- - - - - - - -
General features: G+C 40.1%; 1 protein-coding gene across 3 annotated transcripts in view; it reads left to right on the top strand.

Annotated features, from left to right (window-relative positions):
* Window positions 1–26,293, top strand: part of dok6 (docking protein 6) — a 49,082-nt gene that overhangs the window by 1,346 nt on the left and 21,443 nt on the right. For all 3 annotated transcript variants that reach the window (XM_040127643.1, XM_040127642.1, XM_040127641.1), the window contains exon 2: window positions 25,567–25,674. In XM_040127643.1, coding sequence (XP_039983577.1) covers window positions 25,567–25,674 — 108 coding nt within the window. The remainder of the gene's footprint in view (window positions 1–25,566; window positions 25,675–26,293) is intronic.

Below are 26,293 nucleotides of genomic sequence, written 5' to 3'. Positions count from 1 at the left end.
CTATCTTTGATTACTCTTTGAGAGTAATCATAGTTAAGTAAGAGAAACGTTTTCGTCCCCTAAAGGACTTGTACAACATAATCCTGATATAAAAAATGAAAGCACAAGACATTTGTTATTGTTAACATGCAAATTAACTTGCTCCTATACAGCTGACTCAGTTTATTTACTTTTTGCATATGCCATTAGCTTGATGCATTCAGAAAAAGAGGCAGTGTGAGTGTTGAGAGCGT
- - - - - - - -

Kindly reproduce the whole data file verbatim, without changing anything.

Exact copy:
General features: G+C 40.1%; 1 protein-coding gene across 3 annotated transcripts in view; it reads left to right on the top strand.

Annotated features, from left to right (window-relative positions):
* Window positions 1–26,293, top strand: part of dok6 (docking protein 6) — a 49,082-nt gene that overhangs the window by 1,346 nt on the left and 21,443 nt on the right. For all 3 annotated transcript variants that reach the window (XM_040127643.1, XM_040127642.1, XM_040127641.1), the window contains exon 2: window positions 25,567–25,674. In XM_040127643.1, coding sequence (XP_039983577.1) covers window positions 25,567–25,674 — 108 coding nt within the window. The remainder of the gene's footprint in view (window positions 1–25,566; window positions 25,675–26,293) is intronic.

Below are 26,293 nucleotides of genomic sequence, written 5' to 3'. Positions count from 1 at the left end.
CTATCTTTGATTACTCTTTGAGAGTAATCATAGTTAAGTAAGAGAAACGTTTTCGTCCCCTAAAGGACTTGTACAACATAATCCTGATATAAAAAATGAAAGCACAAGACATTTGTTATTGTTAACATGCAAATTAACTTGCTCCTATACAGCTGACTCAGTTTATTTACTTTTTGCATATGCCATTAGCTTGATGCATTCAGAAAAAGAGGCAGTGTGAGTGTTGAGAGCGT